In the final chapter, I wondered at Alex's saying he will "accept his shortcomings, his failures, instead of trying to be perfect." While he has certainly been aware of his failings all along, I never sensed that he was trying to be perfect. But again, this is a serious piece of literature, and I admire it. Thank you for sharing it here.



Hi there

Thanks so much for reading. re the ending - I had a couple of endings. One was the more hopeful ending you talk about, the other was much more nihilistic. I decided that hope was the way to go - ultmately, I think there has to be hope!

Alex's character was really difficult to portray, and he still does cause me problems! I think what I wanted to initially show was that Alex has finally had enough, and that as far as he's concerned, the marriage is over, although he still tries to believe in himself as a 'good man' - whatever that might be. If this doesn't come over, I appreciate you letting me know, and I'll continue to work on him more. I'll definitely take on what you said about the passage of time - you may have solved my problem! Thank you :-)

Thanks for the comments about the psychosis issue - I did worry about that, despite the amount of research I did. I'm glad it seems realistic. I added a certain amount of 'poetic license' and it seems it worked okay.

Once again, thanks so much for your comments. Much appreciated!

Best wishes

Lesley

ceris wrote 1919 days ago

Leslie,

I was only barely able to read through the first chapter. Not because it isn't beautifully written or heartbreakingly sad, but because I *am* Lucy. I've lived through two early miscarriages, two stillbirths and two live births in eight years. It's heart-rending and I fear I'm unable to read what you've written beyond this because I know the fallout all too well.

In any case, there aren't enough books, fiction or non, about the terrible anguish of losing someone before you've really had a chance to see them live.

I commend your bravery in tackling a topic that is pushed under the rug far too often.

Hugs,

Alice



Dear Alice

Thanks for taking the time to comment on what you read of my work. I was sad to read about your experiences. Part of the reason I wrote this was as a response to my experience as a midwife and what I've seen, partly to explore relationship breakdown from my own experience, and yes, to try to explore in a painfully 'realistic' way what might happen after an experience like a stillbirth. I'm sorry if reading the piece caused you pain, but equally, as a wrtier, I'm pleased it was effective and accurately portraying what some women go through.

Best wishes

Lesley

Alice Gray wrote 1920 days ago

Leslie,

I was only barely able to read through the first chapter. Not because it isn't beautifully written or heartbreakingly sad, but because I *am* Lucy. I've lived through two early miscarriages, two stillbirths and two live births in eight years. It's heart-rending and I fear I'm unable to read what you've written beyond this because I know the fallout all too well.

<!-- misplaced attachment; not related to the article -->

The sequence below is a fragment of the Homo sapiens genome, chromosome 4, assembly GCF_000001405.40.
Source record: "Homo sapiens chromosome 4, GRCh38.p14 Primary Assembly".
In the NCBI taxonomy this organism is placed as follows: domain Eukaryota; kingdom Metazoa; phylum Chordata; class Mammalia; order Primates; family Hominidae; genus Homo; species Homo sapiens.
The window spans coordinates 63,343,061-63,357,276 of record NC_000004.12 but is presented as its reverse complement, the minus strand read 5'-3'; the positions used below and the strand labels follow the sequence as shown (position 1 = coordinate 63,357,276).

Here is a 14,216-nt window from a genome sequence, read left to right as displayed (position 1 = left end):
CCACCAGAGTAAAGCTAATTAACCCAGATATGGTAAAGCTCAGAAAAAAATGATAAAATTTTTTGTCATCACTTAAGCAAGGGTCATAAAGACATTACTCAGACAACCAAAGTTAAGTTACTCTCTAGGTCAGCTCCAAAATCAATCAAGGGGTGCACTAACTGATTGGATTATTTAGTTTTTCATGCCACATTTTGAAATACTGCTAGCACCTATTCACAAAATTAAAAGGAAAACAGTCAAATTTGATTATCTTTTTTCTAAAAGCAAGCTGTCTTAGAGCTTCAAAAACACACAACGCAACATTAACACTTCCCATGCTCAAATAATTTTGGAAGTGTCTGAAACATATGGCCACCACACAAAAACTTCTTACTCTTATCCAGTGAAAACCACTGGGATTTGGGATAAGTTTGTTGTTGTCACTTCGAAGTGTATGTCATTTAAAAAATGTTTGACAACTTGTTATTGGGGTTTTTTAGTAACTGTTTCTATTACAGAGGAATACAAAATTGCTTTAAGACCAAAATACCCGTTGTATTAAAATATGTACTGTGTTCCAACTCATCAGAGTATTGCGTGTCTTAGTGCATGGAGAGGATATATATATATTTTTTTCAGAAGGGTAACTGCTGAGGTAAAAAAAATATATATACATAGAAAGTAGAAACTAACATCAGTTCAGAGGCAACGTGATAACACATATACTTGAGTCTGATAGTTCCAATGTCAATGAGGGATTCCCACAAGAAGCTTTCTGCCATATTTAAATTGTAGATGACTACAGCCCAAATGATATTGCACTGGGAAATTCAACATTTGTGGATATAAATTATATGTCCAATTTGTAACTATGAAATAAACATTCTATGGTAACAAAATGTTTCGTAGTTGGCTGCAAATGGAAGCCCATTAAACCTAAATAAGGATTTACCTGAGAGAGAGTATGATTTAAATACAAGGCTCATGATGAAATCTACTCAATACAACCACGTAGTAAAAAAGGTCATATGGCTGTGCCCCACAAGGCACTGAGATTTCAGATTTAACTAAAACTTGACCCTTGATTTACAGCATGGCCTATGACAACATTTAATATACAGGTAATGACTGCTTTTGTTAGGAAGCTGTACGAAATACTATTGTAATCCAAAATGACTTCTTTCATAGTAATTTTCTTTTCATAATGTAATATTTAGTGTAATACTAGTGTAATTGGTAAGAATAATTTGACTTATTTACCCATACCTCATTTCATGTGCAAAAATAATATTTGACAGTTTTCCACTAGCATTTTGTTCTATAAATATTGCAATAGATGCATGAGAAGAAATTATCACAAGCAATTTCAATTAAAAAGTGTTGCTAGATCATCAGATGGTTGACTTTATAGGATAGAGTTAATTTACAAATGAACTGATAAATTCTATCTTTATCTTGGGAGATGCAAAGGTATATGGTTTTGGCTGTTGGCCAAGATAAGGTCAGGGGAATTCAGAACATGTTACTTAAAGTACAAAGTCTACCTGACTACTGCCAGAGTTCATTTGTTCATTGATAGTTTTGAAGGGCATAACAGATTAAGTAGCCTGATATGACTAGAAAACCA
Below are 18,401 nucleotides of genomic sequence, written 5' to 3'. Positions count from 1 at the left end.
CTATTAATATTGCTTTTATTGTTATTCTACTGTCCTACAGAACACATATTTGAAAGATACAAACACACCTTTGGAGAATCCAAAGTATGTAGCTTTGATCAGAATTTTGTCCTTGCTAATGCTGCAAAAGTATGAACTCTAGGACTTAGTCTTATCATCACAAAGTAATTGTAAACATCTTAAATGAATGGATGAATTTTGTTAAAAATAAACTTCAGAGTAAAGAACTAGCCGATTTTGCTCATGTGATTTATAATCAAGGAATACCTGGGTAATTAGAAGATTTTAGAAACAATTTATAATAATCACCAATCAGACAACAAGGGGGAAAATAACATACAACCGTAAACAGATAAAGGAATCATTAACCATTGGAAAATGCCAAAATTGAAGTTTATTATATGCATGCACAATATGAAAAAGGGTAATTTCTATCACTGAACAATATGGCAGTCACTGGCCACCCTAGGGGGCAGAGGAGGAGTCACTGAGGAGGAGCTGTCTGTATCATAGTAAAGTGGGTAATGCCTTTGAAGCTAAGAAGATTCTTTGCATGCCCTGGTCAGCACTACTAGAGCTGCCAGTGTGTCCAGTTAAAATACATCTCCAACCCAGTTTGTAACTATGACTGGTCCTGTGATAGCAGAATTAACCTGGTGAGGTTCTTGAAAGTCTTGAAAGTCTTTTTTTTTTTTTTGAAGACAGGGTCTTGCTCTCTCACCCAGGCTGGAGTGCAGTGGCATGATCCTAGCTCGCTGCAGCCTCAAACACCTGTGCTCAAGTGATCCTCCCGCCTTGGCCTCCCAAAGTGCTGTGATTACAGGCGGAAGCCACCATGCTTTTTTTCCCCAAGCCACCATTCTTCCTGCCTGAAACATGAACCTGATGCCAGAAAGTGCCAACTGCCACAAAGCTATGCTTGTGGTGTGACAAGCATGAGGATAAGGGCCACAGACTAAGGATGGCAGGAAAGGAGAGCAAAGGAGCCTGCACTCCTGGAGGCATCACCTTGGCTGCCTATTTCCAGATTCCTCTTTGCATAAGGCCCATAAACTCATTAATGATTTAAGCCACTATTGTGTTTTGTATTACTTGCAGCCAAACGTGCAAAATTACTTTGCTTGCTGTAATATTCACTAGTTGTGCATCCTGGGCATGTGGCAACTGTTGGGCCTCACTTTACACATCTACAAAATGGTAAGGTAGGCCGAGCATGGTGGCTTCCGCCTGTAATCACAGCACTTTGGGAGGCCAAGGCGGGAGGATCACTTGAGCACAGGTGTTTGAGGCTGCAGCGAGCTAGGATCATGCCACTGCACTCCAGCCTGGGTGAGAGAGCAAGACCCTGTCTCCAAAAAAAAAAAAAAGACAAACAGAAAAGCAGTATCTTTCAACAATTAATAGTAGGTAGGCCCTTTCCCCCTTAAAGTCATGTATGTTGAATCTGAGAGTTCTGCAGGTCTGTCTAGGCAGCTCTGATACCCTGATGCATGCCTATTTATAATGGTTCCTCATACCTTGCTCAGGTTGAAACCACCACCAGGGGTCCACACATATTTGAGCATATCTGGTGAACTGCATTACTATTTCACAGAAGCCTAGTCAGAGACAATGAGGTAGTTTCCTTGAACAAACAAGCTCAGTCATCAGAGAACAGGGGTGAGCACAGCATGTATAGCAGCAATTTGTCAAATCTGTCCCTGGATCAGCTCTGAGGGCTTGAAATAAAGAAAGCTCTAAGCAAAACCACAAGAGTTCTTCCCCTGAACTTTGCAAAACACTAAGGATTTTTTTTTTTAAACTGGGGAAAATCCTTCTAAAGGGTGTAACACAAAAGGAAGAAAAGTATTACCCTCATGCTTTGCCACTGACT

In any case, there aren't enough books, fiction or non, about the terrible anguish of losing someone before you've really had a chance to see them live.

I commend your bravery in tackling a topic that is pushed under the rug far too often.

Hugs,

Alice

ju-ju wrote 1921 days ago

the disintegration of Lucy's mind is so masterfully achieved in this, particular by your use of Mistress Pain and Verity (who i picture as a small, birdlike woman, with thin lips, shrivelled by failure that is always someone elses fault). Like the MC in The Sacrifical Man by Ruth Dugdall - (check her out, brilliant writer on here), Lucy is not a likeable character due to her absorbing self pity (which i see as manifestations of her psychosis) and may turn some readers off - but as far as i can see, your job is not to make her likeable, but make her real (though publishers always seem to be looking for a MC that the reader can root for.) I haven't suffered a miscarriage, but that did not stop me empathising deeply with Lucy's and Alex's pain. I have only read the first three chapters, but am hooked and will be back to read more. Your writing is visceral and tangible, i could see what Lucy sees, understand both her rational and irrational thought processes - knowing that Johnathon is dead, but not accepting that on a 'real' level. I want to find out what happens next, i want to wish for a happy ending, though i have a feeling i am wishing for the impossible. I hope there is a way out for them both, but either way, i already care about these characters, and the utter devastation they face. This is stunning writing that could so easily be overly sentimental, but your use of the imagery of Lucy's mind and its descent to 'safety', which insanity often is - gives this a literary edge that lifts it from 'misery memoir' type fare, to a deeply moving portrait of a marriage torn apart by grief, failure and guilt. You have set yourself a difficult task however, novella's are hard to sell to publishers and an MC that is insane and in chapter 3 masturbates with an hallucination is going to be hard to classify. I love it, and hope (so far) you don't change a thing. It is going on my shelf. When i am next on the forums i'll give it a shout too. Hope it rises. And finally, one teeny point, in Alex's chapter i felt the writing was slightly less polished - i think it was tenses - noticed some uses of 'was' pulled me from the flow -so maybe worth a read through again. Will return.

LittleDevil wrote 1921 days ago

That brought back so many memories. My Grandson's heart dipped with every contraction and the result was Cerebal Palsy. I have a true story, A Boy Called George, If you fancy reading it (although I don't like begging for a reciprocal) I'm not sure if enjoyable is the right word for Dead Babies. Good is the word I would use for the writing itself. Although I do feel that there is room for improvement. I think some subtle changes would improve it no end.

Lucy, are you alright now….
This for me is too in your face. Personally, I’d have had the midwife thumbing through the notes, glancing across and then mentioning depression rather than suicide and then if you want the reader to know.


'No!' blah blah blah. Thankful that she hadn’t mentioned the suicide attempt.
I’m not sure that it is her place to ask, she is a midwife not a psychiatrist.

On the whole an interesting story. I am going to shelve it for a short while.